A Trip to Burundi
Ask any average Westerner, and they likely won’t be able to point out Burundi on the map. Although this tiny country is virtually ignored when it comes to East African tourism, that’s no reason why it shouldn’t be on your travel bucket list. What makes it special? Read on and find out!
Burundi is culturally and ethnically the same as Rwanda. In fact, during the colonial era under Belgium, the two counties were one entity known as Ruanda-Urundi. After the end of colonialism, Burundi received its independence from both Belgium and Rwanda. The first few decades of Burundi’s history were marked with civil war. The 1970s and 1990s both saw a terrible conflict, and since then the nation has worked hard to rebuild their society. Today, Burundi is a peaceful country that is safe to visit and enjoy.
Burundi has three people groups. The largest groups are the Hutu and the Tutsi, and a small minority called the Twa also live within the country’s borders. Nearly all Burundians speak Kirundi, a Bantu language closely related to Kinyarwanda. Many people living on the Tanzania-Burundi border and in the capital, Bujumbura, also speak Swahili. Educated Burundians generally speak French, the language that the Belgians left behind.
Traditionally, Burundians are agricultural people. Today, most people in Burundi still work on farms. Since it is a hilly country with poor roads and relatively few cars, most people stay within their family’s village for most of their life. Burundians have a reputation for being extremely hard-working people with a strong sense of hospitality and camaraderie.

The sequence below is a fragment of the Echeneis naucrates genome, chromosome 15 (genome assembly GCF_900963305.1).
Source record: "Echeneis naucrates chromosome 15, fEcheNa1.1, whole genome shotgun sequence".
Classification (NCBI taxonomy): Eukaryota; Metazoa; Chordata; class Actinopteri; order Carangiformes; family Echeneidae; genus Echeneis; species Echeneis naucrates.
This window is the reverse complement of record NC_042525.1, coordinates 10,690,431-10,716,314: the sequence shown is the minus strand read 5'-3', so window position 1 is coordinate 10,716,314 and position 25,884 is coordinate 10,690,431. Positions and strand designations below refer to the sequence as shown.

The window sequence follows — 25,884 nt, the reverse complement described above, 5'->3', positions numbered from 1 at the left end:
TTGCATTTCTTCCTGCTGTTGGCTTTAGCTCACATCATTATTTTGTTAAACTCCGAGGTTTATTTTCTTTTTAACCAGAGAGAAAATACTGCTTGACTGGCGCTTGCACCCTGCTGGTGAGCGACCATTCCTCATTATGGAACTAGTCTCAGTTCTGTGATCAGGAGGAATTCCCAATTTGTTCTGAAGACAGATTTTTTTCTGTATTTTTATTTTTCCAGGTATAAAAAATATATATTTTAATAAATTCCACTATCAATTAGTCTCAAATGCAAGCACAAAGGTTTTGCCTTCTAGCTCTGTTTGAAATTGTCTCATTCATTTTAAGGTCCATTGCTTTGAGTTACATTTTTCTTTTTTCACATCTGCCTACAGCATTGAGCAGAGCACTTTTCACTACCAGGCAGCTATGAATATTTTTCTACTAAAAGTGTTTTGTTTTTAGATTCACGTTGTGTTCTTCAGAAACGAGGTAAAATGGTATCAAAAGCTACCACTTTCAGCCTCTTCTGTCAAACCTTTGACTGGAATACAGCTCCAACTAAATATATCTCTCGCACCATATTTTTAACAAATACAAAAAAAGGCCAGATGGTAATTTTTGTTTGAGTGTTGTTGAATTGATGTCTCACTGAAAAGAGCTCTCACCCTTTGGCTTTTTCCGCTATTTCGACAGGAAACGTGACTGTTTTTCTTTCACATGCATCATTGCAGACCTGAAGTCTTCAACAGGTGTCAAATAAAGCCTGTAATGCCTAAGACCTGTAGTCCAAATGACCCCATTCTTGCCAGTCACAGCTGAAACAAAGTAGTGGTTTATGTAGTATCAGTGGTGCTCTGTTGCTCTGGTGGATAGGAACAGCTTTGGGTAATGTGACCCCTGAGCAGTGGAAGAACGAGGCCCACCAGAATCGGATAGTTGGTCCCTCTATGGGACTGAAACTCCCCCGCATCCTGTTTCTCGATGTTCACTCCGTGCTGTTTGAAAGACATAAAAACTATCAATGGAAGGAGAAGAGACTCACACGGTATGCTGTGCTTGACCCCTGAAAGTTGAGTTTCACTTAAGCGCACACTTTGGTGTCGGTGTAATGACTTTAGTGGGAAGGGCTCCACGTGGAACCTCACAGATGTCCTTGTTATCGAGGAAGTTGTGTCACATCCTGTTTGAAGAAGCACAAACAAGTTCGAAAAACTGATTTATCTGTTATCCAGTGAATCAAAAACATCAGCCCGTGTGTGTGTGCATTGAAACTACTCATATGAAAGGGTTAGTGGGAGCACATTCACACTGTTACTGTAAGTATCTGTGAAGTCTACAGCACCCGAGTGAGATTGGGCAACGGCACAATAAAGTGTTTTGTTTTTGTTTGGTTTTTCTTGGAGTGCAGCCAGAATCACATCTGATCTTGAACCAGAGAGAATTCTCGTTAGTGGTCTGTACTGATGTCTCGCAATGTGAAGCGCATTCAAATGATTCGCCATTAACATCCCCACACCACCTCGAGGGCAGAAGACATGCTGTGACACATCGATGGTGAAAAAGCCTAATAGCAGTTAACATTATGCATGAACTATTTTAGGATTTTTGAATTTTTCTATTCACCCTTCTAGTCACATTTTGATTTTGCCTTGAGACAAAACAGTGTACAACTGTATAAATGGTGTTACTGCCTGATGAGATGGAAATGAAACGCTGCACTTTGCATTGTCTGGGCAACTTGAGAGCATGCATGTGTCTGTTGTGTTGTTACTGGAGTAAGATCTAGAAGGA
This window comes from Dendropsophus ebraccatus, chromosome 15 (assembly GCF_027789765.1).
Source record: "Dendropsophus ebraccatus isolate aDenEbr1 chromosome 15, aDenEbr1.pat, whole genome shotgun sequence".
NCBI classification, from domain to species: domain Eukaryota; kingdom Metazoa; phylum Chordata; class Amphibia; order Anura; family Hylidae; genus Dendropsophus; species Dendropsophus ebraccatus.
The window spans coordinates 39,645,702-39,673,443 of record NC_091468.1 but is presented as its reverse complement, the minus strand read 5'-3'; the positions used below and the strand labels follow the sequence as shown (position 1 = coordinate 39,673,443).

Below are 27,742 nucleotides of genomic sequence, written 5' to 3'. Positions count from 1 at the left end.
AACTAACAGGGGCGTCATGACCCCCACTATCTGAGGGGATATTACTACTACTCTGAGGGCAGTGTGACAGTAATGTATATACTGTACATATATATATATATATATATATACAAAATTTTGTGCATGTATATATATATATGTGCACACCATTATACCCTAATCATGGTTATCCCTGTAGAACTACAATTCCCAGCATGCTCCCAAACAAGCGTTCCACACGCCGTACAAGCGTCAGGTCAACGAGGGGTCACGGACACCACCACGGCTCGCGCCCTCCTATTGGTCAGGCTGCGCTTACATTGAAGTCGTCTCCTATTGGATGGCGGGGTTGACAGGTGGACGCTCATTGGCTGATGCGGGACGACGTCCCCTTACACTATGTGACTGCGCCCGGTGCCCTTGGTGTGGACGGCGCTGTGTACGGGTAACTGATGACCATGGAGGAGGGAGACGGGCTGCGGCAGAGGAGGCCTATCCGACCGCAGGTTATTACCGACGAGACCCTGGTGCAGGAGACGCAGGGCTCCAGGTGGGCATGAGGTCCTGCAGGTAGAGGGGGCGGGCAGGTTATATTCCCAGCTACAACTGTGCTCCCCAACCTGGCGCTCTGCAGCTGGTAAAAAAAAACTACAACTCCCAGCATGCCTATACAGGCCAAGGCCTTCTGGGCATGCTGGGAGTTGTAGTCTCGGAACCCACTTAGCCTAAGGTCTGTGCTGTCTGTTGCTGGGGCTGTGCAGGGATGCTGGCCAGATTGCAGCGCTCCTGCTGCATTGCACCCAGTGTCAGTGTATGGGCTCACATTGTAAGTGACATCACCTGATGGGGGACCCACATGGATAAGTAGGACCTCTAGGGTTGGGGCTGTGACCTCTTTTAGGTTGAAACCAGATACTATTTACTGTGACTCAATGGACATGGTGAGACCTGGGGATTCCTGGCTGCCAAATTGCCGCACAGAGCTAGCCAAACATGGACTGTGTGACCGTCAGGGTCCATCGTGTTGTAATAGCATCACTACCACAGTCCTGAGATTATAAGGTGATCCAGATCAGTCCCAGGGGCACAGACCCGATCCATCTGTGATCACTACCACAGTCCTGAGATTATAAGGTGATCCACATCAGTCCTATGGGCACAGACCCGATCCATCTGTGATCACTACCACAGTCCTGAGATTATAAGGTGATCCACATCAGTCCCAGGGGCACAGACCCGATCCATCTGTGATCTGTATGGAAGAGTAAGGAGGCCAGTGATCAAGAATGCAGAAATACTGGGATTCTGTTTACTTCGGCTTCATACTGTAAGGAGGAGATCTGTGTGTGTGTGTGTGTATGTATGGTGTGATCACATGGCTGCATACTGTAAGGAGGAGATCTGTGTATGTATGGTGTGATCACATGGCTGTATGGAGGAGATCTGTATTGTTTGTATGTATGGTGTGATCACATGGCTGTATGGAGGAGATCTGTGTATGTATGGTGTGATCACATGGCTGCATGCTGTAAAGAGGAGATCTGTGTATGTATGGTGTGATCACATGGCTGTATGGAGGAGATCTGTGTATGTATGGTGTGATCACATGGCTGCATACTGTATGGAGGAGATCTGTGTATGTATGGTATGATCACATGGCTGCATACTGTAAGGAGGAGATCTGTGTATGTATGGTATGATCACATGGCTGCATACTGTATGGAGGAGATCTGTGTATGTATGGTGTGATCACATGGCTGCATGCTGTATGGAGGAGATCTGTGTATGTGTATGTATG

Burundians enjoy engaging in their historic traditions. Perhaps the most famous of these traditions is Burundian drumming. You may have seen photos of these drummers, thumping away on drums painted with the white, red, and green of the national flag and perhaps leaping and dancing over the top of their instruments. Basket weaving is a traditional art that finds many uses in Burundi. If you visit Burundi, you can purchase a handmade basket for a few dollars. You can get one woven from banana leaves, or choose to get a grass basket with purple designs woven in.
Burundian food is typical of East African cuisine. At the edge of Lake Tanganyika, fish is a staple meat. Elsewhere, it’s common to find goat on the menu for special occasions. Daily meals usually consist of a breakfast and dinner of rice and beans. Ugali, a thick paste made of cassava root, is also frequently eaten. Tourists generally enjoy meat dishes in savory sauces over rice, or a Burundian-style doughnut dunked in tea.
Getting to Burundi can be expensive, depending on where you are flying from, but staying there is not. The Burundian franc is much weaker than Western currencies, so a dollar or a Euro can go a long way. Food and lodging is inexpensive, and your whole vacation can be very affordable.
Although it’s lovely to drive through the Burundian countryside, don’t plan to drive if you are staying in Bujumbura. The roads are dangerous if you don’t know how to navigate. Imagine two lanes of cars (some left-handed and others right-handed) flying down the road next to goats, children, and bicyclists carrying impossible amount of sugar cane. Add in a few reckless motorcycles and buses full of people and chickens, and you’ll be sure to need a local driver!
Be sure to enjoy the natural surroundings of Burundi! You can travel through the endless green hills, spend the day by Lake Tanganyika’s endless shores, or visit the national parks. The national parks are especially interesting—you’ll be able to see animals like hippos, crocodiles, and antelopes.
Breana Johnson is an American expat living on the Caribbean Island of Sint Maarten. She surfs, snorkels, and spearfishes when she’s not tutoring local kids or writing. If she could have any job title in the world, it would be Professional Hummus Taste Tester. For now, she’s settling for freelance travel writer. You can catch up on Breana’s adventures at her blog, www.3rdCultureWife.com.